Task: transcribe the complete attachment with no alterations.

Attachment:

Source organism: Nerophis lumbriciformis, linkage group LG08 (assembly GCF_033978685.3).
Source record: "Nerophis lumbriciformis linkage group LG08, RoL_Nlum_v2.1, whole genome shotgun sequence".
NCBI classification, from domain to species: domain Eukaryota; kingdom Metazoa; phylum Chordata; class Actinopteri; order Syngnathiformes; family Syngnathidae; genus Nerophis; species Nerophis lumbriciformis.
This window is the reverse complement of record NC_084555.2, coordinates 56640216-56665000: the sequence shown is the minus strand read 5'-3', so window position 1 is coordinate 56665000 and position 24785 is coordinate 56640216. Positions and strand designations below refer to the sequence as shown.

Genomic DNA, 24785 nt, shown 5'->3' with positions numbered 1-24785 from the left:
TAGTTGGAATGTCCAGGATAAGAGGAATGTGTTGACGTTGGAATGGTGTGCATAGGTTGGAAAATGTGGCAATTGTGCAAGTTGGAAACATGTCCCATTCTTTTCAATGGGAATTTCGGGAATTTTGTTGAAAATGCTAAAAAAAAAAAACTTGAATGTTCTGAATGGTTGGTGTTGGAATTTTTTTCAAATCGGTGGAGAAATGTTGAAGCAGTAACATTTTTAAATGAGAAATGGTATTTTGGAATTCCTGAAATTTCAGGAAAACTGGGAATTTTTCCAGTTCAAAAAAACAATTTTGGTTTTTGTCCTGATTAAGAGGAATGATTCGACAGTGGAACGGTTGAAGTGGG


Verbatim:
Source organism: Nerophis lumbriciformis, linkage group LG08 (assembly GCF_033978685.3).
Source record: "Nerophis lumbriciformis linkage group LG08, RoL_Nlum_v2.1, whole genome shotgun sequence".
NCBI classification, from domain to species: domain Eukaryota; kingdom Metazoa; phylum Chordata; class Actinopteri; order Syngnathiformes; family Syngnathidae; genus Nerophis; species Nerophis lumbriciformis.
This window is the reverse complement of record NC_084555.2, coordinates 56640216-56665000: the sequence shown is the minus strand read 5'-3', so window position 1 is coordinate 56665000 and position 24785 is coordinate 56640216. Positions and strand designations below refer to the sequence as shown.

Genomic DNA, 24785 nt, shown 5'->3' with positions numbered 1-24785 from the left:
TAGTTGGAATGTCCAGGATAAGAGGAATGTGTTGACGTTGGAATGGTGTGCATAGGTTGGAAAATGTGGCAATTGTGCAAGTTGGAAACATGTCCCATTCTTTTCAATGGGAATTTCGGGAATTTTGTTGAAAATGCTAAAAAAAAAAAACTTGAATGTTCTGAATGGTTGGTGTTGGAATTTTTTTCAAATCGGTGGAGAAATGTTGAAGCAGTAACATTTTTAAATGAGAAATGGTATTTTGGAATTCCTGAAATTTCAGGAAAACTGGGAATTTTTCCAGTTCAAAAAAACAATTTTGGTTTTTGTCCTGATTAAGAGGAATGATTCGACAGTGGAACGGTTGAAGTGGG